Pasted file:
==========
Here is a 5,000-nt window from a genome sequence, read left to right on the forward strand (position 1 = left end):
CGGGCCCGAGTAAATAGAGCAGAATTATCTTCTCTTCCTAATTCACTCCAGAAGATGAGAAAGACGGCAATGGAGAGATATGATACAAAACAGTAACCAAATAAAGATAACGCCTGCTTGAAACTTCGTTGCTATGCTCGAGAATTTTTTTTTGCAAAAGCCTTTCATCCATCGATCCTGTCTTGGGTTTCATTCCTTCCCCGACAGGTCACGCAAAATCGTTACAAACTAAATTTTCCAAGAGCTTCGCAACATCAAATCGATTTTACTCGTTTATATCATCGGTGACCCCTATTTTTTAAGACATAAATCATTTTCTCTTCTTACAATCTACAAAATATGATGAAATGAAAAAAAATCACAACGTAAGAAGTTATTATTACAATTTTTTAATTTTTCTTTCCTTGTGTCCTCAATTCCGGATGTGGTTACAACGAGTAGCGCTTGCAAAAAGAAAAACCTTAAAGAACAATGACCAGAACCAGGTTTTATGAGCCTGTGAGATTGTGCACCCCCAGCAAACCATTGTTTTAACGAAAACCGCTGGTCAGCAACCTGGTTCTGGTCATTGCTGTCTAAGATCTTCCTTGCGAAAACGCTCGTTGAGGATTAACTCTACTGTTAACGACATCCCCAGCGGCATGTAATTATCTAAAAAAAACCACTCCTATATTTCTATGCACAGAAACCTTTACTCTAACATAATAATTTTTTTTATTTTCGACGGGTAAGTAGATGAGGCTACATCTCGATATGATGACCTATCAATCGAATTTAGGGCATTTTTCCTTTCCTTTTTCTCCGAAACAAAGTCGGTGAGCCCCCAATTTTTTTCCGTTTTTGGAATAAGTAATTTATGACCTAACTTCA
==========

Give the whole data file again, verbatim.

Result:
Here is a 5,000-nt window from a genome sequence, read left to right on the forward strand (position 1 = left end):
CGGGCCCGAGTAAATAGAGCAGAATTATCTTCTCTTCCTAATTCACTCCAGAAGATGAGAAAGACGGCAATGGAGAGATATGATACAAAACAGTAACCAAATAAAGATAACGCCTGCTTGAAACTTCGTTGCTATGCTCGAGAATTTTTTTTTGCAAAAGCCTTTCATCCATCGATCCTGTCTTGGGTTTCATTCCTTCCCCGACAGGTCACGCAAAATCGTTACAAACTAAATTTTCCAAGAGCTTCGCAACATCAAATCGATTTTACTCGTTTATATCATCGGTGACCCCTATTTTTTAAGACATAAATCATTTTCTCTTCTTACAATCTACAAAATATGATGAAATGAAAAAAAATCACAACGTAAGAAGTTATTATTACAATTTTTTAATTTTTCTTTCCTTGTGTCCTCAATTCCGGATGTGGTTACAACGAGTAGCGCTTGCAAAAAGAAAAACCTTAAAGAACAATGACCAGAACCAGGTTTTATGAGCCTGTGAGATTGTGCACCCCCAGCAAACCATTGTTTTAACGAAAACCGCTGGTCAGCAACCTGGTTCTGGTCATTGCTGTCTAAGATCTTCCTTGCGAAAACGCTCGTTGAGGATTAACTCTACTGTTAACGACATCCCCAGCGGCATGTAATTATCTAAAAAAAACCACTCCTATATTTCTATGCACAGAAACCTTTACTCTAACATAATAATTTTTTTTATTTTCGACGGGTAAGTAGATGAGGCTACATCTCGATATGATGACCTATCAATCGAATTTAGGGCATTTTTCCTTTCCTTTTTCTCCGAAACAAAGTCGGTGAGCCCCCAATTTTTTTCCGTTTTTGGAATAAGTAATTTATGACCTAACTTCA